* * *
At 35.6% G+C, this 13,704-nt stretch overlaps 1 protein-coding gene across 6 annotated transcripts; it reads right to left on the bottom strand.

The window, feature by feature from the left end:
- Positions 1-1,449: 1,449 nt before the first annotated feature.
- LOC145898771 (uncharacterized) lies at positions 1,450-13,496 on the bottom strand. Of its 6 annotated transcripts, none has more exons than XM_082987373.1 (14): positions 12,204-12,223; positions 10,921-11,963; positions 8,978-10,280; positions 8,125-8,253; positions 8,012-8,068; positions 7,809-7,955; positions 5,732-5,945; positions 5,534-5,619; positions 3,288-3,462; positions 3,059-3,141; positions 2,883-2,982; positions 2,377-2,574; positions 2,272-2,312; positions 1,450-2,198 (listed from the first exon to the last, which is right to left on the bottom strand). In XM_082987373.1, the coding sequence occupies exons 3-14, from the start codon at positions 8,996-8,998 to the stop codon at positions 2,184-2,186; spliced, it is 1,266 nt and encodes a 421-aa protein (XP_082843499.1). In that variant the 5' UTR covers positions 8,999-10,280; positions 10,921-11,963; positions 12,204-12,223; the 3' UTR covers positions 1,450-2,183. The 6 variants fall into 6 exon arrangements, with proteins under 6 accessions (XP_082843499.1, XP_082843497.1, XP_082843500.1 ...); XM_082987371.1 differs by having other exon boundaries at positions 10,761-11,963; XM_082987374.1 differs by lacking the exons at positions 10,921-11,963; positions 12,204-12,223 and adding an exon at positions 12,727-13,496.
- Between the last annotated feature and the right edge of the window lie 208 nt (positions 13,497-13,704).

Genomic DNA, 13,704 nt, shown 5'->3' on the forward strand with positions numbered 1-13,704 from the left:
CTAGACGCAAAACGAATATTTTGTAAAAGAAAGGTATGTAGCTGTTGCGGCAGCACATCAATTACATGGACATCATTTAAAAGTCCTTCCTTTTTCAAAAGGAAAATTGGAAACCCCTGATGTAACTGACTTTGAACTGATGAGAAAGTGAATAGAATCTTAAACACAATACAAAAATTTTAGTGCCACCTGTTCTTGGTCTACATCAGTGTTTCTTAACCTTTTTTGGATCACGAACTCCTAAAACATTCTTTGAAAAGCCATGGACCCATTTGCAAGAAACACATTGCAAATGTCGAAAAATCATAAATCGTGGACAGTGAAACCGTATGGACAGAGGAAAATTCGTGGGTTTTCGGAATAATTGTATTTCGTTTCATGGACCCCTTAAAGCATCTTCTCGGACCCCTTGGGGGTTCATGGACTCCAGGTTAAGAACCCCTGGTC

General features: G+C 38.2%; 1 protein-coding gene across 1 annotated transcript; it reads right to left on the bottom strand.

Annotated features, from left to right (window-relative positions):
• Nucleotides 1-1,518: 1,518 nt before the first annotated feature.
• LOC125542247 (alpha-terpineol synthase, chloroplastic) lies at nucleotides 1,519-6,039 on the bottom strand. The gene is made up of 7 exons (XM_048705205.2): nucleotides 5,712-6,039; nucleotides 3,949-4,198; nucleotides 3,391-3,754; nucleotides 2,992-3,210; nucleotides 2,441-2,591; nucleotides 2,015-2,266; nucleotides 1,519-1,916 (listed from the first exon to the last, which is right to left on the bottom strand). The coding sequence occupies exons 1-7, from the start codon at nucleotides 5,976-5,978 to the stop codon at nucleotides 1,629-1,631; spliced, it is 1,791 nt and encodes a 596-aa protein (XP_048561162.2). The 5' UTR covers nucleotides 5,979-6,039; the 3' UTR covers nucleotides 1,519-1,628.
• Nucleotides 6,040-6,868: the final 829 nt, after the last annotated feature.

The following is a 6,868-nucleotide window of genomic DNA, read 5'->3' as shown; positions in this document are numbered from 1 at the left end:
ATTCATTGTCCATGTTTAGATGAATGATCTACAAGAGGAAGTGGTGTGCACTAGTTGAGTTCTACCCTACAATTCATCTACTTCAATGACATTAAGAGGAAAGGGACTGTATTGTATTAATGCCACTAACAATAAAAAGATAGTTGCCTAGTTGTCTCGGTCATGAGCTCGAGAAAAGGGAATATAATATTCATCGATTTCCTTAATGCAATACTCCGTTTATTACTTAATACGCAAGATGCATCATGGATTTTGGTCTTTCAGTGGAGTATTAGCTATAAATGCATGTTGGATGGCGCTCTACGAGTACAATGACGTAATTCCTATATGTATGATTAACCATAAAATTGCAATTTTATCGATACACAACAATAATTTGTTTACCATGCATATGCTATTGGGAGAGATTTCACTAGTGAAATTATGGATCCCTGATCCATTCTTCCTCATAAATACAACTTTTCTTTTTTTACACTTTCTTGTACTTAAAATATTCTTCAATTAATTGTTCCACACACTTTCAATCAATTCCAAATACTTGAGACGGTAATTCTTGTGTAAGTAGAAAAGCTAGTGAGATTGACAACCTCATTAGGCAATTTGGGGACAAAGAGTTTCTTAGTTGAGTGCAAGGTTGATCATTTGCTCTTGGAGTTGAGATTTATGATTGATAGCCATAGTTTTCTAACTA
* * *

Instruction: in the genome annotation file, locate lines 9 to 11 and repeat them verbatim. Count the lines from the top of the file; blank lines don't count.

Annotated features, from left to right (window-relative positions):
• Nucleotides 1-1,518: 1,518 nt before the first annotated feature.
• LOC125542247 (alpha-terpineol synthase, chloroplastic) lies at nucleotides 1,519-6,039 on the bottom strand. The gene is made up of 7 exons (XM_048705205.2): nucleotides 5,712-6,039; nucleotides 3,949-4,198; nucleotides 3,391-3,754; nucleotides 2,992-3,210; nucleotides 2,441-2,591; nucleotides 2,015-2,266; nucleotides 1,519-1,916 (listed from the first exon to the last, which is right to left on the bottom strand). The coding sequence occupies exons 1-7, from the start codon at nucleotides 5,976-5,978 to the stop codon at nucleotides 1,629-1,631; spliced, it is 1,791 nt and encodes a 596-aa protein (XP_048561162.2). The 5' UTR covers nucleotides 5,979-6,039; the 3' UTR covers nucleotides 1,519-1,628.